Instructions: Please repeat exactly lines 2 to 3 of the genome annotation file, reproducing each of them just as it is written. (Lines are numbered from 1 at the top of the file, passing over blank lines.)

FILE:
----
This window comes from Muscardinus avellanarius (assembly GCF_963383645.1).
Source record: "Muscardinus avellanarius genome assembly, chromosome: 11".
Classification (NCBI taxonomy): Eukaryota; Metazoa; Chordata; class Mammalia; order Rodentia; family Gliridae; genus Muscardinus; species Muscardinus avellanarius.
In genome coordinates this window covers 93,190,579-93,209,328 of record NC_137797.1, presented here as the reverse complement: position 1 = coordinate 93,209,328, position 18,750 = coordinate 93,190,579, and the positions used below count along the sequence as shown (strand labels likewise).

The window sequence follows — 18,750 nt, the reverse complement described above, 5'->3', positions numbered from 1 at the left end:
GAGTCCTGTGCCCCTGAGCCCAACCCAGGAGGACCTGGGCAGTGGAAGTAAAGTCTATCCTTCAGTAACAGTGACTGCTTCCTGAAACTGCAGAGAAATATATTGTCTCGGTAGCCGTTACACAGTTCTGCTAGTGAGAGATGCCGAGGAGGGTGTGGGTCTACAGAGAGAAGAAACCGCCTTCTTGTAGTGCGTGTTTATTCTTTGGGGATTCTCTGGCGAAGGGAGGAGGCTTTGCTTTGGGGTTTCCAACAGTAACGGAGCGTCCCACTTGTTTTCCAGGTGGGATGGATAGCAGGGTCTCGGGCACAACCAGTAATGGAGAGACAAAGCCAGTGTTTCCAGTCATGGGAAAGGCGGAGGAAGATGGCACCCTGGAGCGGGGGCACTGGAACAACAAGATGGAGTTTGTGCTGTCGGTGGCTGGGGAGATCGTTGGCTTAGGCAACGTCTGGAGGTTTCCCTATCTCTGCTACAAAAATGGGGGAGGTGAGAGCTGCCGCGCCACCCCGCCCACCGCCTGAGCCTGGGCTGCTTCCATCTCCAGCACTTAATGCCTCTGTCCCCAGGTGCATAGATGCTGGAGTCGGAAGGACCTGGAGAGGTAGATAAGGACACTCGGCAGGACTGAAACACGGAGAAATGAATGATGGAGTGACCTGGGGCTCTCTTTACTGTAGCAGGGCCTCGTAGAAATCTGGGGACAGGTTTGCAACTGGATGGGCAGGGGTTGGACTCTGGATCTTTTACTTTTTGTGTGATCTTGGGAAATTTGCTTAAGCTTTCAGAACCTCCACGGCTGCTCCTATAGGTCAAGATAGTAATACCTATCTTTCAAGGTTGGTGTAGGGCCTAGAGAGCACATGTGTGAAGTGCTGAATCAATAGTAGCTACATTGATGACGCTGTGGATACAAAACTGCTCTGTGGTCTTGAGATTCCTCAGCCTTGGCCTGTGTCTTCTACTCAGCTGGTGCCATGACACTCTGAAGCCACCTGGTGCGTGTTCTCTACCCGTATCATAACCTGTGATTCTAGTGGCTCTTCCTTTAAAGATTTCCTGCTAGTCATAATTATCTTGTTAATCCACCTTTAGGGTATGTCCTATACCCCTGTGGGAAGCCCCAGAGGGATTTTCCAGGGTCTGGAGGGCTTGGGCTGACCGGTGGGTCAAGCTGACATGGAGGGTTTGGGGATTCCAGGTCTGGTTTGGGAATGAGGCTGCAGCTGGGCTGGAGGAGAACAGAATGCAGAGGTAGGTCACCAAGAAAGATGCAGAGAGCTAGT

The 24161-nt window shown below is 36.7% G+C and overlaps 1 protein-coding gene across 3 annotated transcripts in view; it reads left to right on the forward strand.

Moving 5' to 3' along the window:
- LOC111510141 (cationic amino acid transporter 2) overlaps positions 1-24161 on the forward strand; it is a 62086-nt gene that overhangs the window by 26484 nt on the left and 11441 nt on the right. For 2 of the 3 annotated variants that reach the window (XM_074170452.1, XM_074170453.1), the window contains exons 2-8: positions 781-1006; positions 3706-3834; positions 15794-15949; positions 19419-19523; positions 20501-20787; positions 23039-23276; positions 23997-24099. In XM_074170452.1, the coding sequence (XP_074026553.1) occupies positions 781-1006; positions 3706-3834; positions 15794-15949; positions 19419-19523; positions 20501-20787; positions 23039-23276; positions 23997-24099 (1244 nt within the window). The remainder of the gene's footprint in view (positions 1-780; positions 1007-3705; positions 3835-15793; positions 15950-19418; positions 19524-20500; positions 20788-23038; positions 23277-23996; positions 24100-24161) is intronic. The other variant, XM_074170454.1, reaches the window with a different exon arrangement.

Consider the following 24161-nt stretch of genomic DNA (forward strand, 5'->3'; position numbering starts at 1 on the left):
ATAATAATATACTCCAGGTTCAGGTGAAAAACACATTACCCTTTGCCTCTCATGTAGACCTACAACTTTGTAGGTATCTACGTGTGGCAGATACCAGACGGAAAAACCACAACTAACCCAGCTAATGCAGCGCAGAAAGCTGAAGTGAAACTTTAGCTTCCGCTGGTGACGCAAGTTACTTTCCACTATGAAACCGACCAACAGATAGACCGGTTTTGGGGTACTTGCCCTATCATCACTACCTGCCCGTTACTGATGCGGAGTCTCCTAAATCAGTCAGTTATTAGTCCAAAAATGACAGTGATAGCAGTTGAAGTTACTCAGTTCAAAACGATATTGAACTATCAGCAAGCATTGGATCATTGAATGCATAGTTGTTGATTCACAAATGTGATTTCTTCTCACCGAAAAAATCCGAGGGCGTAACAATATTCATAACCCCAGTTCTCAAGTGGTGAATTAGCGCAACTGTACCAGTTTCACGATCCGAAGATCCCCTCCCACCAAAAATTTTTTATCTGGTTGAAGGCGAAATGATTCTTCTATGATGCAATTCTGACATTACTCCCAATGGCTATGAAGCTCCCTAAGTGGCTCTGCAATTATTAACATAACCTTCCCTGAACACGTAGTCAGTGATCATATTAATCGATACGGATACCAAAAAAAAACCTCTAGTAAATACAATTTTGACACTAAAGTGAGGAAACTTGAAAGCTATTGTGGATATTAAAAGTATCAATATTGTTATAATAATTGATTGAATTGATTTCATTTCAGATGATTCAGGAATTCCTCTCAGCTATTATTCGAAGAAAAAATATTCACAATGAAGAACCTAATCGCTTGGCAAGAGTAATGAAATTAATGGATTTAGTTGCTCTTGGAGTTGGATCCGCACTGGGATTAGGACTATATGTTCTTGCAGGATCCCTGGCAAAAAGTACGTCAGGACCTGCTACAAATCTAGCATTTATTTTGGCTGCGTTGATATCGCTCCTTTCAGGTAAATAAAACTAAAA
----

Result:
Source record: "Muscardinus avellanarius genome assembly, chromosome: 11".
Classification (NCBI taxonomy): Eukaryota; Metazoa; Chordata; class Mammalia; order Rodentia; family Gliridae; genus Muscardinus; species Muscardinus avellanarius.